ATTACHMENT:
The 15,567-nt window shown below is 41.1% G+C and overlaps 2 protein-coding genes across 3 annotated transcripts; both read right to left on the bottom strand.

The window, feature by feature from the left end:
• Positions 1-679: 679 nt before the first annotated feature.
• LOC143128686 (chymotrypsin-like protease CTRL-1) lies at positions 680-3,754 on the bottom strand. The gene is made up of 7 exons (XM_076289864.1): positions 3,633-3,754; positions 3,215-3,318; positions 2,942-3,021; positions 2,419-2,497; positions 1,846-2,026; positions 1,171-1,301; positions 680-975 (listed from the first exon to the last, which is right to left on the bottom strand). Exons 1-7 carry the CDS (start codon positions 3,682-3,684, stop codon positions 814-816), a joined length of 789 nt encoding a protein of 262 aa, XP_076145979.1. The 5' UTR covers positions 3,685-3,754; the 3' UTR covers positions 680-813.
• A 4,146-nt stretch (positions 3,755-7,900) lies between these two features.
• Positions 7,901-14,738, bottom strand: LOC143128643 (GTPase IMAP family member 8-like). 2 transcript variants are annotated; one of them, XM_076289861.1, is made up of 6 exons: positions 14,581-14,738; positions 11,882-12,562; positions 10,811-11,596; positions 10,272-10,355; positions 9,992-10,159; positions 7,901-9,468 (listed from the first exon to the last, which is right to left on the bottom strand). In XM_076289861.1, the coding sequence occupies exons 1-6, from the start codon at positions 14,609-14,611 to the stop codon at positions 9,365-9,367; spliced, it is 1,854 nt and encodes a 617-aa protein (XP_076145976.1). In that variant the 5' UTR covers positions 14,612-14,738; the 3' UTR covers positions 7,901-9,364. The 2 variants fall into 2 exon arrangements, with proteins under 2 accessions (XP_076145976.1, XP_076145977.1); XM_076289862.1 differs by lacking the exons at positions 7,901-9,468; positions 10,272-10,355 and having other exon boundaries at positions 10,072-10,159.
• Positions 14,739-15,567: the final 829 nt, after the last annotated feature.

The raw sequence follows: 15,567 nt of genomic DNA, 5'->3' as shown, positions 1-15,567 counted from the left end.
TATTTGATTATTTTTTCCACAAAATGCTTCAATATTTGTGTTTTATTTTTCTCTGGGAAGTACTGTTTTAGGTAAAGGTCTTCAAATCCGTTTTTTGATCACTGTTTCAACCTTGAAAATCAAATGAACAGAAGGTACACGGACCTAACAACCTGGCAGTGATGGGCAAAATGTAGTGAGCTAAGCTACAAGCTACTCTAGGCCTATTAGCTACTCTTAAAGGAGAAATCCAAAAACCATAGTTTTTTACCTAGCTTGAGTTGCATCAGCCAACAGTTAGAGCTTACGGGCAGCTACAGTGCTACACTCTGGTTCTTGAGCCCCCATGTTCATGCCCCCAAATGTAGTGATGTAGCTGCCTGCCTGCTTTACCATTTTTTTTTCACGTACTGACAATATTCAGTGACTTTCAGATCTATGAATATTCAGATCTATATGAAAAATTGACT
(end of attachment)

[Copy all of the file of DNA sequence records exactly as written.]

The 15,567-nt window shown below is 41.1% G+C and overlaps 2 protein-coding genes across 3 annotated transcripts; both read right to left on the bottom strand.

The window, feature by feature from the left end:
• Positions 1-679: 679 nt before the first annotated feature.
• LOC143128686 (chymotrypsin-like protease CTRL-1) lies at positions 680-3,754 on the bottom strand. The gene is made up of 7 exons (XM_076289864.1): positions 3,633-3,754; positions 3,215-3,318; positions 2,942-3,021; positions 2,419-2,497; positions 1,846-2,026; positions 1,171-1,301; positions 680-975 (listed from the first exon to the last, which is right to left on the bottom strand). Exons 1-7 carry the CDS (start codon positions 3,682-3,684, stop codon positions 814-816), a joined length of 789 nt encoding a protein of 262 aa, XP_076145979.1. The 5' UTR covers positions 3,685-3,754; the 3' UTR covers positions 680-813.
• A 4,146-nt stretch (positions 3,755-7,900) lies between these two features.
• Positions 7,901-14,738, bottom strand: LOC143128643 (GTPase IMAP family member 8-like). 2 transcript variants are annotated; one of them, XM_076289861.1, is made up of 6 exons: positions 14,581-14,738; positions 11,882-12,562; positions 10,811-11,596; positions 10,272-10,355; positions 9,992-10,159; positions 7,901-9,468 (listed from the first exon to the last, which is right to left on the bottom strand). In XM_076289861.1, the coding sequence occupies exons 1-6, from the start codon at positions 14,609-14,611 to the stop codon at positions 9,365-9,367; spliced, it is 1,854 nt and encodes a 617-aa protein (XP_076145976.1). In that variant the 5' UTR covers positions 14,612-14,738; the 3' UTR covers positions 7,901-9,364. The 2 variants fall into 2 exon arrangements, with proteins under 2 accessions (XP_076145976.1, XP_076145977.1); XM_076289862.1 differs by lacking the exons at positions 7,901-9,468; positions 10,272-10,355 and having other exon boundaries at positions 10,072-10,159.
• Positions 14,739-15,567: the final 829 nt, after the last annotated feature.

The raw sequence follows: 15,567 nt of genomic DNA, 5'->3' as shown, positions 1-15,567 counted from the left end.
TATTTGATTATTTTTTCCACAAAATGCTTCAATATTTGTGTTTTATTTTTCTCTGGGAAGTACTGTTTTAGGTAAAGGTCTTCAAATCCGTTTTTTGATCACTGTTTCAACCTTGAAAATCAAATGAACAGAAGGTACACGGACCTAACAACCTGGCAGTGATGGGCAAAATGTAGTGAGCTAAGCTACAAGCTACTCTAGGCCTATTAGCTACTCTTAAAGGAGAAATCCAAAAACCATAGTTTTTTACCTAGCTTGAGTTGCATCAGCCAACAGTTAGAGCTTACGGGCAGCTACAGTGCTACACTCTGGTTCTTGAGCCCCCATGTTCATGCCCCCAAATGTAGTGATGTAGCTGCCTGCCTGCTTTACCATTTTTTTTTCACGTACTGACAATATTCAGTGACTTTCAGATCTATGAATATTCAGATCTATATGAAAAATTGACT